Got Milk by Vengel Crimson
Recently, news spread through the media that a dairy farmer living just north of Toronto has been selling raw milk to his customers, earning him a criminal trial.
Michael Schmidt has been dealing unpasteurized milk at his farm in Grey County. But because raw, unpasteurized milk is not guaranteed to be free of malicious bacteria, Mr. Schmidt has been tried for criminally endangering the health of his customers.
Bizarrely enough, all of Mr. Schmidt's customers were people who willingly purchased "shares" on his cattle for the very reason that they could then obtain the "dividends." Mr. Schmidt has not been selling raw milk to random passers-by in the streets; he has rather been giving back to his customers what they wanted and paid for.
Despite the fact that all of the customers were familiar with the risk of consuming raw cow milk (and were free to pasteurize it at their own discretion), Mr. Schmidt is facing charges which may force him to go to jail. It's simple: in Canada, all milk intended for consumption must be pasteurized before it is sold.
So why would you want to drink fresh raw cow milk?
Quite frankly, our ancestors (and even contemporaries) all over the world have been drinking and eating raw cow, sheep, and goat milk and dairy products for millennia. Just like humans do, cows provide milk to their offspring as a source of nutrition in the earliest moments of their lives. Put simply, milk is the single healthiest life-giving substance for every young mammal.
In addition, pasteurization is designed to reduce the counts of and/or kill microorganisms and bacteria in the substance that undergoes it. For milk, this means that not only most pathogens, but also most healthy and beneficial bacteria are neutralized.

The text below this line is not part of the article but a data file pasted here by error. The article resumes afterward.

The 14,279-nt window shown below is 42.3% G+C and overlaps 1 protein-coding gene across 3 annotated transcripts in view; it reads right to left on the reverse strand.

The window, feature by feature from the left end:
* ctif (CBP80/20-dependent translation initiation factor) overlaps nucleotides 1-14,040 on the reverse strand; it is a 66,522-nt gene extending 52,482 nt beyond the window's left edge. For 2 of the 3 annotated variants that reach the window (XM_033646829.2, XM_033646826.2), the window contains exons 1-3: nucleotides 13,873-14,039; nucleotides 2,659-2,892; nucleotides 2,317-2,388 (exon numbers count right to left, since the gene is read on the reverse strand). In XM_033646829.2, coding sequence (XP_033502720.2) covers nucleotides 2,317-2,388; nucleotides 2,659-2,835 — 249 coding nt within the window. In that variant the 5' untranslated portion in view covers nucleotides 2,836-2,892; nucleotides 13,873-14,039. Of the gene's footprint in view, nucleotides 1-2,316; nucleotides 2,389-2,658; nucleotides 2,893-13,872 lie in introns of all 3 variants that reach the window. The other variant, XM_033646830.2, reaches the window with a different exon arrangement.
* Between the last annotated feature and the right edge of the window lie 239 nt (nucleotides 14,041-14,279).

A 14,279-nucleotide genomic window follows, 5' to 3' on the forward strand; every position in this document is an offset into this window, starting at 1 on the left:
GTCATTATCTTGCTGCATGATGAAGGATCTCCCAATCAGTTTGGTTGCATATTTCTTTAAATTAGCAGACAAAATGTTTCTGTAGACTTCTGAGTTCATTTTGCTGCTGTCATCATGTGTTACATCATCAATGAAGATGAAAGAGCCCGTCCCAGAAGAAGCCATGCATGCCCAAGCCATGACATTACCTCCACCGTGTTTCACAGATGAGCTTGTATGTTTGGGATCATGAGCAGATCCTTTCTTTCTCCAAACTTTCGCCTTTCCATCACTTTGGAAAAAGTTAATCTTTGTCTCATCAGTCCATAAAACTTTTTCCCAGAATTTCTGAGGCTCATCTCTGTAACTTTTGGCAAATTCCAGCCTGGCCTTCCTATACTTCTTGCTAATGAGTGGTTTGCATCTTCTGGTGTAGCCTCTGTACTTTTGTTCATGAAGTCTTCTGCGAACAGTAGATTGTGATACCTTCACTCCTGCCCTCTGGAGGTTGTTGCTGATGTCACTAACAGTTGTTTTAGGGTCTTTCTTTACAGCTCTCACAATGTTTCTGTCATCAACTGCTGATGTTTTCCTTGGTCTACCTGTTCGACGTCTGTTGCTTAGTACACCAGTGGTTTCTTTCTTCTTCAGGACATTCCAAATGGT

As a rule of thumb, beneficial substances are much more plentiful in milk than those that cause diseases. Whereas the occasional occurrence of lethal pathogens may indeed pose a risk, many people believe that raw milk from a well-managed farm can do more good than harm.
Milk Jugs in a Barn
by Kyle Hickman
Even the rather menacing US FDA document linked above reports that only two people have passed away as a result of raw milk infection in the United States between 1998 and 2008. This is ten years in a country of 312 million.
In sharp contrast with North America, Europeans consider all raw milk products legal and safe for human consumption. In some countries, raw, fresh milk and derived products are regarded as luxury goods, distributed only in limited quantities directly to interested customers. In many cases, foreign legislature allows a raw milk trade as long as customers are aware of the health risks and are advised of the proper treatment that would sanitize their bottle of this nutritious liquid.
So what do you think? Should we continue the prohibition of all raw milk dealing in Canada without exception, or do you believe that customers are smart enough to make their own choices? Please let us know in the comments.
The Julie Kinnear Team, for one, is wishing good luck to Mr. Schmidt, and we hope that in this case, the freedom of choice of his customers will win over the sterility of our authorities.